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Google’s new AI doesn’t need to talk to the cloud

Published Apr 10th, 2017 11:02PM EDT
Google AI Training on Android
Image: YouTube

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Google probably competes with the NSA for first place in knowing a lot about basically everyone. That’s understandable given the large number of useful services it offers for free, as the data it collects is then used to also serve you better tailored ads inside those services. That’s how Google makes its money.

However, user data is also a highly prized commodity nowadays for a different reason. It can be used to train artificial intelligence, and bring AI features to regular computing experiences. Using your private data, AI would be able to act as a better virtual assistant, ready to deliver the things you need when you’d need them, without specifically asking for them.

However, training AI may be seen by some as an assault on one’s privacy, as there needs to be a constant flow of data from the user to the company developing AI features. Google, surprisingly, decided to go for a different approach for training AI, one that will protect your privacy better than before.

Called Federated Learning, the new AI training procedure will take advantage of your smartphone’s processing powers. Rather than feeding raw data to Google’s servers directly, Google will use your personal computer to generate results and improve its apps with AI powers.

“It works like this: your device downloads the current model, improves it by learning from data on your phone, and then summarizes the changes as a small focused update,” Google explained.

“Only this update to the model is sent to the cloud, using encrypted communication, where it is immediately averaged with other user updates to improve the shared model. All the training data remains on your device, and no individual updates are stored in the cloud.”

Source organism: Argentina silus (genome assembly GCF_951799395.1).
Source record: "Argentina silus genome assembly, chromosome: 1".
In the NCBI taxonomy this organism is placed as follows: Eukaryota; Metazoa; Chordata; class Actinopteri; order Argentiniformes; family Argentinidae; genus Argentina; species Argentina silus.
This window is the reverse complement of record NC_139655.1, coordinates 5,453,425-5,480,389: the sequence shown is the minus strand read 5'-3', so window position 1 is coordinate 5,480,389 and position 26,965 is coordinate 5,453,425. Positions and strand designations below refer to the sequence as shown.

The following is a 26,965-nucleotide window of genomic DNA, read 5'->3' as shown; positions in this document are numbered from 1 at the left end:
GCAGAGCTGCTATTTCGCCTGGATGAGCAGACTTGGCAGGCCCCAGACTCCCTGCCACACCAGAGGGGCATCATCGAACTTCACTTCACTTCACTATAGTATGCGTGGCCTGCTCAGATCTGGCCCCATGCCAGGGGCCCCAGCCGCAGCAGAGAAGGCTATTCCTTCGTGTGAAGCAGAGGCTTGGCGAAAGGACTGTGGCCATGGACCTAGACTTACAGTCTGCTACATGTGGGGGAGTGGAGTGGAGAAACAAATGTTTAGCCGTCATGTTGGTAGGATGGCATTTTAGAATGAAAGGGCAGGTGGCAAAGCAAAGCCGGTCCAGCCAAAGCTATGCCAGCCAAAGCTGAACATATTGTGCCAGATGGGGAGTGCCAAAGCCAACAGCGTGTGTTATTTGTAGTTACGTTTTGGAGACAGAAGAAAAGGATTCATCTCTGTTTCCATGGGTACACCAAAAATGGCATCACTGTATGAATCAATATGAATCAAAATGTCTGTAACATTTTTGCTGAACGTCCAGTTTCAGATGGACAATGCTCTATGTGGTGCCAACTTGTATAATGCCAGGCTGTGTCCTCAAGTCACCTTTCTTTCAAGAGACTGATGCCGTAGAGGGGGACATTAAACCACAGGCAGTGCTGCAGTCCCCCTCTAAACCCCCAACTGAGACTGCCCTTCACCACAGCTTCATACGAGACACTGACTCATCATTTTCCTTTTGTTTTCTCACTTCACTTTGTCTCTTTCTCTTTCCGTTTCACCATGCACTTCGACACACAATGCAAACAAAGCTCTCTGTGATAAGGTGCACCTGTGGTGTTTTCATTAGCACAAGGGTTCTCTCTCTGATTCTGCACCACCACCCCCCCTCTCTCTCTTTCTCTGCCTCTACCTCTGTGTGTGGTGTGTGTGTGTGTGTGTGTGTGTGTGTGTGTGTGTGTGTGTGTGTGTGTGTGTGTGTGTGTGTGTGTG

Google said in a blog post that it’s currently testing Federated Learning with its Gboard keyboard app on Android.

“When Gboard shows a suggested query, your phone locally stores information about the current context and whether you clicked the suggestion. Federated Learning processes that history on-device to suggest improvements to the next iteration of Gboard’s query suggestion model,” Google added.

Image source: Google

If you’re worried about unwanted side effects of Federated Learning effects on your phone, including battery life depletion and data overages, you should know that Google plans to only use it when your handset is idling while connected to a power source and to a “free” source of Internet — your Wi-Fi qualifies.

Your data never leaves the device, yet Google is able to improve the AI during the process. To make sure that your data can’t be compromised while conclusions are sent to Google, the company is also using algorithms that only allows servers to decrypt updates received from users only if a minimum number of users have participated.

Chris Smith Senior Writer

Chris Smith has been covering consumer electronics ever since the iPhone revolutionized the industry in 2008. When he’s not writing about the most recent tech news for BGR, he brings his entertainment expertise to Marvel’s Cinematic Universe and other blockbuster franchises.

Outside of work, you’ll catch him streaming almost every new movie and TV show release as soon as it's available.